Explaining Set Operators :: SQL Server 2012

You are presenting a session about set operators in a conference. At the end of the session, you give the audience an opportunity to ask questions. Answer the following questions presented to you by attendees:
  1. In our system, we have a number of views that use a UNION operator to combine disjoint sets from different tables. We see performance problems when querying the views. Do you have any suggestions to try and improve the performance?

  2. Can you point out the advantages of using set operators like INTERSECT and EXCEPT compared to the use of inner and outer joins?
  1. The UNION operator returns distinct rows. When the unified sets are disjoint, there are no duplicates to remove, but the SQL Server Query Optimizer may not realize it. Trying to remove duplicates even when there are none involves extra cost. So when the sets are disjoint, it's important to use the UNION ALL operator and not UNION. Also, adding CHECK constraints that define the ranges supported by each table can help the optimizer realize that the sets are disjoint. Then, even when using UNION, the optimizer can realize it doesn't need to remove duplicates.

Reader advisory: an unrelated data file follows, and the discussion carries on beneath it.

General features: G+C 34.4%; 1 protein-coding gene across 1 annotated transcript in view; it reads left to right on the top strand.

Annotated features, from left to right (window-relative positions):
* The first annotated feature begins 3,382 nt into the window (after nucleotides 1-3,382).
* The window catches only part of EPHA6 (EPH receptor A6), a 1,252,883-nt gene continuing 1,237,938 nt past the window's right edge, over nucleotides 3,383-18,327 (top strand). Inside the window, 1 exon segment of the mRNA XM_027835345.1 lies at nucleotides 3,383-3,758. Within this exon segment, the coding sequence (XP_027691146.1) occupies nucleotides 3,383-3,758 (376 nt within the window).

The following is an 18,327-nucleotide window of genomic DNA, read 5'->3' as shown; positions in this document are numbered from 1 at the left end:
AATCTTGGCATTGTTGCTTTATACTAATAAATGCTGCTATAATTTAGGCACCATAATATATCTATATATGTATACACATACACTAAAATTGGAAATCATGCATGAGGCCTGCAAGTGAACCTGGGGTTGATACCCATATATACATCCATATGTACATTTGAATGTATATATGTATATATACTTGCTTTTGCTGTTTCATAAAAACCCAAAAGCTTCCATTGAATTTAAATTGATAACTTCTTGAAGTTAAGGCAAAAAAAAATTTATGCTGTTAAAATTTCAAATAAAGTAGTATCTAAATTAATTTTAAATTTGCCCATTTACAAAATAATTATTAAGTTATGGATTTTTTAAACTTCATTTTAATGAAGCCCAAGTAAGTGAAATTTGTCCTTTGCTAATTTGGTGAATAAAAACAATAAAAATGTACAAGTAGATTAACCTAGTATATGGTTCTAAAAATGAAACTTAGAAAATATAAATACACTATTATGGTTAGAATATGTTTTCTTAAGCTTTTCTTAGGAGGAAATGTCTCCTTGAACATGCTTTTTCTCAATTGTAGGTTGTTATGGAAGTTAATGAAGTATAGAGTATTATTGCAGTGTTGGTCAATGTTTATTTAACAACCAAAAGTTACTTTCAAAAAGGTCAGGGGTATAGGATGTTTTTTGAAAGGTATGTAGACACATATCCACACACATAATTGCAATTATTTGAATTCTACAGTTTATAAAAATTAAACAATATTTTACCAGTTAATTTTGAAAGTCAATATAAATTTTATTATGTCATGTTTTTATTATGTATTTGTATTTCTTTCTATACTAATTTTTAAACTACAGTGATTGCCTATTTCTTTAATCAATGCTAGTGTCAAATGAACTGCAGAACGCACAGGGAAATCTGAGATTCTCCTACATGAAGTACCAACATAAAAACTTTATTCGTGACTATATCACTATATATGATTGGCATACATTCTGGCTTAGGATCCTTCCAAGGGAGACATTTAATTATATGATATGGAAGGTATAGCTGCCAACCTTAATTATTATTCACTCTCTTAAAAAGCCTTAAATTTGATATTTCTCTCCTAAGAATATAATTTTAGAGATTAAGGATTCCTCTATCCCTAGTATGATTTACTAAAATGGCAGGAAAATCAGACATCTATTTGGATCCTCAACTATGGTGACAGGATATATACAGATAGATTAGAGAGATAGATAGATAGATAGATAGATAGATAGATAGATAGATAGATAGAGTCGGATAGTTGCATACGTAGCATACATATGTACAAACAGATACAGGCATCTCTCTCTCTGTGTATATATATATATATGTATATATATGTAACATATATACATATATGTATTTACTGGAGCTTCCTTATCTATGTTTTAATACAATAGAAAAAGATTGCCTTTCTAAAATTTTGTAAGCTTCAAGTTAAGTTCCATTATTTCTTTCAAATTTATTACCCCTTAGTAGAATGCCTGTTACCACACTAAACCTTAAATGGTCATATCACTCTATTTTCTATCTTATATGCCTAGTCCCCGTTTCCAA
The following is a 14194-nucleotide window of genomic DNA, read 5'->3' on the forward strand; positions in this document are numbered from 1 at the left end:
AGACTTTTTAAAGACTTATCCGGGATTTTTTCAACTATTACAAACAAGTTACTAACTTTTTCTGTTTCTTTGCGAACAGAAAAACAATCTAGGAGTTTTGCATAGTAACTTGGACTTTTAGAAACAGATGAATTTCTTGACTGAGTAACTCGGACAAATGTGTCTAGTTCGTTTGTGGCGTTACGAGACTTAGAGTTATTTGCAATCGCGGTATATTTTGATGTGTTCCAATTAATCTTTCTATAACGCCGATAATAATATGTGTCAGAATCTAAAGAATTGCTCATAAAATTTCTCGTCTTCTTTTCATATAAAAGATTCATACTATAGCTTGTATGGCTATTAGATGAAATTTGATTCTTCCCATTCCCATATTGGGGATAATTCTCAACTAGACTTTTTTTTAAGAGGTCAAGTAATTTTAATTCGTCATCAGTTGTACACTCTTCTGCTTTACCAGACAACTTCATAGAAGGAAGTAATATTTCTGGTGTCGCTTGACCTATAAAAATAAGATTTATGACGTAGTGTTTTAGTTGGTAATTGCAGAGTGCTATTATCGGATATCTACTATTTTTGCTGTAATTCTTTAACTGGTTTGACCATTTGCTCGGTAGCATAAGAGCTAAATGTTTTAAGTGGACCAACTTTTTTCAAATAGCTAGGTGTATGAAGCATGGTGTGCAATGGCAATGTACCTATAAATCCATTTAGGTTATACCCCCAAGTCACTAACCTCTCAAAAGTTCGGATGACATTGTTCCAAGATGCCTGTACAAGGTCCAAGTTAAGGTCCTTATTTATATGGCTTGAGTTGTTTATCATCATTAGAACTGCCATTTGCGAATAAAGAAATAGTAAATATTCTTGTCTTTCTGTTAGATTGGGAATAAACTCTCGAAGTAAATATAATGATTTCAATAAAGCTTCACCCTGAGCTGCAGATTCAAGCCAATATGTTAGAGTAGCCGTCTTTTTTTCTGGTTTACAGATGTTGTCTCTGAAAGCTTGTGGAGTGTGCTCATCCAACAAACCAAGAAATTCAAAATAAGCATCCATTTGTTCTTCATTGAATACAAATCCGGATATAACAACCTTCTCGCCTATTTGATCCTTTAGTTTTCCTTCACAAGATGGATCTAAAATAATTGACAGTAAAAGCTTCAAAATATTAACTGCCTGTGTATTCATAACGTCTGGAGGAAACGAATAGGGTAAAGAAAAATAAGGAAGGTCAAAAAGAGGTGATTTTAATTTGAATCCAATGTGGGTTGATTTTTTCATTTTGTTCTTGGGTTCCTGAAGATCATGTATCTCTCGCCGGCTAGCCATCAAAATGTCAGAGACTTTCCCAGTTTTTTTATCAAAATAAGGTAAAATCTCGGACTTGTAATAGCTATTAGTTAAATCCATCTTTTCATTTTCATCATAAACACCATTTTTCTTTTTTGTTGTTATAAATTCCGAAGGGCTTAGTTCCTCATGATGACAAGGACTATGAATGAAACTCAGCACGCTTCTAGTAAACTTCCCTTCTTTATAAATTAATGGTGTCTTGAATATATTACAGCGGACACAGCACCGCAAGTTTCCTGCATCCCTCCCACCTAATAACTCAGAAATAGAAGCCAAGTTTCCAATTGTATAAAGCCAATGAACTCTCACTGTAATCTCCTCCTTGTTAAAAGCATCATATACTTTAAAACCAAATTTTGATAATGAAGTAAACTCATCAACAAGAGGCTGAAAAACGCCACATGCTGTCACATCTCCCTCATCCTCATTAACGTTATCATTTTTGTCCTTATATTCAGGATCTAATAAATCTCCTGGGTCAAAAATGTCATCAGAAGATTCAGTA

2. Set operators have a number of benefits. They allow simpler code because you don't explicitly compare the columns from the two inputs like you do with joins. Also, when set operators compare two NULLs, they consider them the same, which is not the case with joins. When this is the desired behavior, it is easier to use set operators. With join, you have to add predicates to get such behavior.